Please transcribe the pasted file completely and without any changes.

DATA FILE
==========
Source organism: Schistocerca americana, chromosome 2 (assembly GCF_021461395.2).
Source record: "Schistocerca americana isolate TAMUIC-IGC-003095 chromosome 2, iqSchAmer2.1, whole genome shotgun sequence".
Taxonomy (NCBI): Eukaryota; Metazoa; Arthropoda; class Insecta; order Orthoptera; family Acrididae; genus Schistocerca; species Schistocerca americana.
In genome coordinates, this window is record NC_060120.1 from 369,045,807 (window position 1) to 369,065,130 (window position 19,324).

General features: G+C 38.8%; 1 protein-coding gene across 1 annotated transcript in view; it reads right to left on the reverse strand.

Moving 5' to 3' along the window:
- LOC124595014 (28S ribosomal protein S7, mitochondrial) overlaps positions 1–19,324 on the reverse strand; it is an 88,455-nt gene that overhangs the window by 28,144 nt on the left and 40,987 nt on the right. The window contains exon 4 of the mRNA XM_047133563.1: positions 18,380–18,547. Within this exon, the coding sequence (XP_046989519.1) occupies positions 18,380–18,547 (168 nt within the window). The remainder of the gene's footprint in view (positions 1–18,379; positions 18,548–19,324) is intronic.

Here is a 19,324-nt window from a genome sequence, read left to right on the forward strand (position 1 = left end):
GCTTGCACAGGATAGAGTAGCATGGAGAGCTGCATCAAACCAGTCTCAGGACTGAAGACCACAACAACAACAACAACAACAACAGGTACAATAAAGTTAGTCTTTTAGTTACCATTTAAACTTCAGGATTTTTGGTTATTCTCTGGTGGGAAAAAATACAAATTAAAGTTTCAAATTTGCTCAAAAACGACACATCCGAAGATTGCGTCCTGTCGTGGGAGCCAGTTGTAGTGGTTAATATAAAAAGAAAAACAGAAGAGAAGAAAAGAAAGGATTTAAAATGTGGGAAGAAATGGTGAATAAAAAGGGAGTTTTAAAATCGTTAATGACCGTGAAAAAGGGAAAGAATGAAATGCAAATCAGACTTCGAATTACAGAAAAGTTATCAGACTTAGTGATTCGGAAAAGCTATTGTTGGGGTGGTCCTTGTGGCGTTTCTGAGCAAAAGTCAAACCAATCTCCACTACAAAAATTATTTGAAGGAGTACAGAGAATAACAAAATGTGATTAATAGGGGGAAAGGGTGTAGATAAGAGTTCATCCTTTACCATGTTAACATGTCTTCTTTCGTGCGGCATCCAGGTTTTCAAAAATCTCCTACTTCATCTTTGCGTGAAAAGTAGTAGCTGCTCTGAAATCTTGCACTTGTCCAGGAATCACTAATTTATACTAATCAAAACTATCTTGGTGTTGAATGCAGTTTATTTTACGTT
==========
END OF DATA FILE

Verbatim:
Source organism: Schistocerca americana, chromosome 2 (assembly GCF_021461395.2).
Source record: "Schistocerca americana isolate TAMUIC-IGC-003095 chromosome 2, iqSchAmer2.1, whole genome shotgun sequence".
Taxonomy (NCBI): Eukaryota; Metazoa; Arthropoda; class Insecta; order Orthoptera; family Acrididae; genus Schistocerca; species Schistocerca americana.
In genome coordinates, this window is record NC_060120.1 from 369,045,807 (window position 1) to 369,065,130 (window position 19,324).

General features: G+C 38.8%; 1 protein-coding gene across 1 annotated transcript in view; it reads right to left on the reverse strand.

Moving 5' to 3' along the window:
- LOC124595014 (28S ribosomal protein S7, mitochondrial) overlaps positions 1–19,324 on the reverse strand; it is an 88,455-nt gene that overhangs the window by 28,144 nt on the left and 40,987 nt on the right. The window contains exon 4 of the mRNA XM_047133563.1: positions 18,380–18,547. Within this exon, the coding sequence (XP_046989519.1) occupies positions 18,380–18,547 (168 nt within the window). The remainder of the gene's footprint in view (positions 1–18,379; positions 18,548–19,324) is intronic.

Here is a 19,324-nt window from a genome sequence, read left to right on the forward strand (position 1 = left end):
GCTTGCACAGGATAGAGTAGCATGGAGAGCTGCATCAAACCAGTCTCAGGACTGAAGACCACAACAACAACAACAACAACAACAGGTACAATAAAGTTAGTCTTTTAGTTACCATTTAAACTTCAGGATTTTTGGTTATTCTCTGGTGGGAAAAAATACAAATTAAAGTTTCAAATTTGCTCAAAAACGACACATCCGAAGATTGCGTCCTGTCGTGGGAGCCAGTTGTAGTGGTTAATATAAAAAGAAAAACAGAAGAGAAGAAAAGAAAGGATTTAAAATGTGGGAAGAAATGGTGAATAAAAAGGGAGTTTTAAAATCGTTAATGACCGTGAAAAAGGGAAAGAATGAAATGCAAATCAGACTTCGAATTACAGAAAAGTTATCAGACTTAGTGATTCGGAAAAGCTATTGTTGGGGTGGTCCTTGTGGCGTTTCTGAGCAAAAGTCAAACCAATCTCCACTACAAAAATTATTTGAAGGAGTACAGAGAATAACAAAATGTGATTAATAGGGGGAAAGGGTGTAGATAAGAGTTCATCCTTTACCATGTTAACATGTCTTCTTTCGTGCGGCATCCAGGTTTTCAAAAATCTCCTACTTCATCTTTGCGTGAAAAGTAGTAGCTGCTCTGAAATCTTGCACTTGTCCAGGAATCACTAATTTATACTAATCAAAACTATCTTGGTGTTGAATGCAGTTTATTTTACGTT